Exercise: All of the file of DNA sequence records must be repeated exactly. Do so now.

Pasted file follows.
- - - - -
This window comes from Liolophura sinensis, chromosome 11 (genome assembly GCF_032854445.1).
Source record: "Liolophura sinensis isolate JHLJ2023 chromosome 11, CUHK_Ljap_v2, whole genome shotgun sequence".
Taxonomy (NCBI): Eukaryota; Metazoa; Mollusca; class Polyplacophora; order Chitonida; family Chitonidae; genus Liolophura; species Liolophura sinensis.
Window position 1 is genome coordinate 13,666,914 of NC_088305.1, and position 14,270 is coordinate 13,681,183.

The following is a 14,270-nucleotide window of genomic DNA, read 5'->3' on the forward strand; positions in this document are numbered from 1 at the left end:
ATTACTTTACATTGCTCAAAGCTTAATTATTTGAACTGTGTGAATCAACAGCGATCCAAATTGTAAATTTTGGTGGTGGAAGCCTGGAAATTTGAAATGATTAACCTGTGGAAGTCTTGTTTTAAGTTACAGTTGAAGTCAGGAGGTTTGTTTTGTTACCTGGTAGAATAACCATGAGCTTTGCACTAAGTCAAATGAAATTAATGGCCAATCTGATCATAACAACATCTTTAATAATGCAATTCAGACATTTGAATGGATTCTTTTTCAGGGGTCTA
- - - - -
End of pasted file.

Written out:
This window comes from Liolophura sinensis, chromosome 11 (genome assembly GCF_032854445.1).
Source record: "Liolophura sinensis isolate JHLJ2023 chromosome 11, CUHK_Ljap_v2, whole genome shotgun sequence".
Taxonomy (NCBI): Eukaryota; Metazoa; Mollusca; class Polyplacophora; order Chitonida; family Chitonidae; genus Liolophura; species Liolophura sinensis.
Window position 1 is genome coordinate 13,666,914 of NC_088305.1, and position 14,270 is coordinate 13,681,183.

The following is a 14,270-nucleotide window of genomic DNA, read 5'->3' on the forward strand; positions in this document are numbered from 1 at the left end:
ATTACTTTACATTGCTCAAAGCTTAATTATTTGAACTGTGTGAATCAACAGCGATCCAAATTGTAAATTTTGGTGGTGGAAGCCTGGAAATTTGAAATGATTAACCTGTGGAAGTCTTGTTTTAAGTTACAGTTGAAGTCAGGAGGTTTGTTTTGTTACCTGGTAGAATAACCATGAGCTTTGCACTAAGTCAAATGAAATTAATGGCCAATCTGATCATAACAACATCTTTAATAATGCAATTCAGACATTTGAATGGATTCTTTTTCAGGGGTCTA